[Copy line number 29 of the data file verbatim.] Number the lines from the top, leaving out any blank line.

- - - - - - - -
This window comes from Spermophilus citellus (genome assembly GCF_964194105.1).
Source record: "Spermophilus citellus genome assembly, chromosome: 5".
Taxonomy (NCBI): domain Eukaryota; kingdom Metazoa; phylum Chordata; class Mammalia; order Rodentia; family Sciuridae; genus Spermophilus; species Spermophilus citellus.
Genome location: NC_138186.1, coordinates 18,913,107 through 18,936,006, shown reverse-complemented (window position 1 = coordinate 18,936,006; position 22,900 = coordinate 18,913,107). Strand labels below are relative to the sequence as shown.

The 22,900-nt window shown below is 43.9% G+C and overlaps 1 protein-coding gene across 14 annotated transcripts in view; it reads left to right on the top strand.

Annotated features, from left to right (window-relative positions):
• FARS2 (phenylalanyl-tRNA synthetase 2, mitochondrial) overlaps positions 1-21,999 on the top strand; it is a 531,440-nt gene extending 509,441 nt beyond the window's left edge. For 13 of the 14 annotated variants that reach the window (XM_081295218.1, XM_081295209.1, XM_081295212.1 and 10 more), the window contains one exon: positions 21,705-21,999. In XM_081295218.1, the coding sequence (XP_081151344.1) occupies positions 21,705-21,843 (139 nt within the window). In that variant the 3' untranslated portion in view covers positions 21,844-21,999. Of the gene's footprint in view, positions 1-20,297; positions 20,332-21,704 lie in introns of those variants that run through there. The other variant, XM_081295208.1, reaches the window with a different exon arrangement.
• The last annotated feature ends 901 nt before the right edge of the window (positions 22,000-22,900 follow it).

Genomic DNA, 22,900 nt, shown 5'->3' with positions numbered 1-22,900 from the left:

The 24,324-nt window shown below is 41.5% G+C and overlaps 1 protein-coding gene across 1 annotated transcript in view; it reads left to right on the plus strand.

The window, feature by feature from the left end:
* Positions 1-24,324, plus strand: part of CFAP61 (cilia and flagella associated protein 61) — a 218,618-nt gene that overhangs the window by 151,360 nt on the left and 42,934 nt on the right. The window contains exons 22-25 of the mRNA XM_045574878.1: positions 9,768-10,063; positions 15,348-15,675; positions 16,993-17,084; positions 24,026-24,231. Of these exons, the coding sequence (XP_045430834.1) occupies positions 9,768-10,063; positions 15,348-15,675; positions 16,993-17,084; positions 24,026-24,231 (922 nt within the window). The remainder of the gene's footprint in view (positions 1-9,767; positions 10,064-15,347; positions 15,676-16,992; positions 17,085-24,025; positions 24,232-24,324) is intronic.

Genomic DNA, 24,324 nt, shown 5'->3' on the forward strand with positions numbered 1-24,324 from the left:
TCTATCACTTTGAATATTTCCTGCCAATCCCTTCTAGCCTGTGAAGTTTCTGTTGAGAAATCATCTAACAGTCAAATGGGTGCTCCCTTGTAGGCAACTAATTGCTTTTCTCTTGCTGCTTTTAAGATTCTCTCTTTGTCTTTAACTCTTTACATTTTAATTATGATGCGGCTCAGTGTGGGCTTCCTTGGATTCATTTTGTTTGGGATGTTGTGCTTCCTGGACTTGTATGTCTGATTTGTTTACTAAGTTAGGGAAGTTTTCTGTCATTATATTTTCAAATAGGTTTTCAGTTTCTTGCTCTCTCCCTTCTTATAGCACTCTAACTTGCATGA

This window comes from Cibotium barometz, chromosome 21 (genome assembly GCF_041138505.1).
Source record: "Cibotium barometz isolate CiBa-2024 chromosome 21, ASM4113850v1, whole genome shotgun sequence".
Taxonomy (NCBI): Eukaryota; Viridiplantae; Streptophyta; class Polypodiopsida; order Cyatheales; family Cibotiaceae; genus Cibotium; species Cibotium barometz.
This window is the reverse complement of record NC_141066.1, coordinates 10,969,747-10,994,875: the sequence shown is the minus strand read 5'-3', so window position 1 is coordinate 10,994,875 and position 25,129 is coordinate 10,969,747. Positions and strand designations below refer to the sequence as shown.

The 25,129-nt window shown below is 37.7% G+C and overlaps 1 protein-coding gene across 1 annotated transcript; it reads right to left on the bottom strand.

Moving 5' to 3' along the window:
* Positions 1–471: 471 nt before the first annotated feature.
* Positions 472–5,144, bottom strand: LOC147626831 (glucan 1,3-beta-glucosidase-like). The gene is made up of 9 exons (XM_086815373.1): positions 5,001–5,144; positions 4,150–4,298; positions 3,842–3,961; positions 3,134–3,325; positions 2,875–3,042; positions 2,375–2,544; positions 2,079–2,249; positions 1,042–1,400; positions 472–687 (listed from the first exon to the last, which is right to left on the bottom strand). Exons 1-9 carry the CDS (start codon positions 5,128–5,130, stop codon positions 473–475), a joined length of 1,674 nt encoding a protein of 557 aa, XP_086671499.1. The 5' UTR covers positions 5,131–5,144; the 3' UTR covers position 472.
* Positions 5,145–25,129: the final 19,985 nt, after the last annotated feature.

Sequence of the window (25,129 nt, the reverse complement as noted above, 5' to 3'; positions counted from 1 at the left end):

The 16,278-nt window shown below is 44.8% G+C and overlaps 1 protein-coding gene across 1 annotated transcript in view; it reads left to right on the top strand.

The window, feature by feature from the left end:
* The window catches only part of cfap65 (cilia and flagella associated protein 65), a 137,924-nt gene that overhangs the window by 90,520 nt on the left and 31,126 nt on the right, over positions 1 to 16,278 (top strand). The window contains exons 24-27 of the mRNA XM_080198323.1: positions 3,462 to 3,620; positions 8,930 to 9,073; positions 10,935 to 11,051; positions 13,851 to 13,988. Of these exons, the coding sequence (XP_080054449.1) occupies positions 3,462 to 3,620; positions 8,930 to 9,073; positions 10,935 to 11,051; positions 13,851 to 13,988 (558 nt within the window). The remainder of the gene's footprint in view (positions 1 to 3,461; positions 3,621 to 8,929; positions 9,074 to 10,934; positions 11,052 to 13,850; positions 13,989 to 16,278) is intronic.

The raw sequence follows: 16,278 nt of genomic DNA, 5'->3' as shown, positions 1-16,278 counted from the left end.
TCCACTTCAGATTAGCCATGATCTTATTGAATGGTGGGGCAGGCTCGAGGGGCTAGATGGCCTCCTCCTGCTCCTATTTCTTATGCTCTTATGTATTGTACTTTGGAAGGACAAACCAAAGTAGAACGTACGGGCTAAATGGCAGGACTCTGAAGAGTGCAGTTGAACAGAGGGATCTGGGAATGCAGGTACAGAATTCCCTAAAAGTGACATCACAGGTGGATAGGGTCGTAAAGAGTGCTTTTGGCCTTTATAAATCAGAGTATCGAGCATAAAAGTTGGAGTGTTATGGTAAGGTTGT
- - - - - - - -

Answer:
TCCACTTCAGATTAGCCATGATCTTATTGAATGGTGGGGCAGGCTCGAGGGGCTAGATGGCCTCCTCCTGCTCCTATTTCTTATGCTCTTATGTATTGTACTTTGGAAGGACAAACCAAAGTAGAACGTACGGGCTAAATGGCAGGACTCTGAAGAGTGCAGTTGAACAGAGGGATCTGGGAATGCAGGTACAGAATTCCCTAAAAGTGACATCACAGGTGGATAGGGTCGTAAAGAGTGCTTTTGGCCTTTATAAATCAGAGTATCGAGCATAAAAGTTGGAGTGTTATGGTAAGGTTGT